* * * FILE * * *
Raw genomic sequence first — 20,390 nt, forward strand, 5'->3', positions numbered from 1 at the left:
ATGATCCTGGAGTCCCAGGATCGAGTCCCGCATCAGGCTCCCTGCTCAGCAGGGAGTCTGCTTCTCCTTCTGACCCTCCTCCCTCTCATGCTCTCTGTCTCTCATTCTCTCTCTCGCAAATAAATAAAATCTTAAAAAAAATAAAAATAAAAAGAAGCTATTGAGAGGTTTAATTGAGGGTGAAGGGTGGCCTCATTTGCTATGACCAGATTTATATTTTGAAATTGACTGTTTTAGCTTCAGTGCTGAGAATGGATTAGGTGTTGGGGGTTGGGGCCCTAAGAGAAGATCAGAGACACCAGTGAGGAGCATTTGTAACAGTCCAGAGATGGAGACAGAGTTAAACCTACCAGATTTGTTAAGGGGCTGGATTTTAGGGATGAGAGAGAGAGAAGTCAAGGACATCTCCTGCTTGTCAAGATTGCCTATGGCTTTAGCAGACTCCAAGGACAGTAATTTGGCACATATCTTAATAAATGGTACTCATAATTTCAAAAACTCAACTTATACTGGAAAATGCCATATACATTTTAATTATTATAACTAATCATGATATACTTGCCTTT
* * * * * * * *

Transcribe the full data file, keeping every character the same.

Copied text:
Raw genomic sequence first — 20,390 nt, forward strand, 5'->3', positions numbered from 1 at the left:
ATGATCCTGGAGTCCCAGGATCGAGTCCCGCATCAGGCTCCCTGCTCAGCAGGGAGTCTGCTTCTCCTTCTGACCCTCCTCCCTCTCATGCTCTCTGTCTCTCATTCTCTCTCTCGCAAATAAATAAAATCTTAAAAAAAATAAAAATAAAAAGAAGCTATTGAGAGGTTTAATTGAGGGTGAAGGGTGGCCTCATTTGCTATGACCAGATTTATATTTTGAAATTGACTGTTTTAGCTTCAGTGCTGAGAATGGATTAGGTGTTGGGGGTTGGGGCCCTAAGAGAAGATCAGAGACACCAGTGAGGAGCATTTGTAACAGTCCAGAGATGGAGACAGAGTTAAACCTACCAGATTTGTTAAGGGGCTGGATTTTAGGGATGAGAGAGAGAGAAGTCAAGGACATCTCCTGCTTGTCAAGATTGCCTATGGCTTTAGCAGACTCCAAGGACAGTAATTTGGCACATATCTTAATAAATGGTACTCATAATTTCAAAAACTCAACTTATACTGGAAAATGCCATATACATTTTAATTATTATAACTAATCATGATATACTTGCCTTT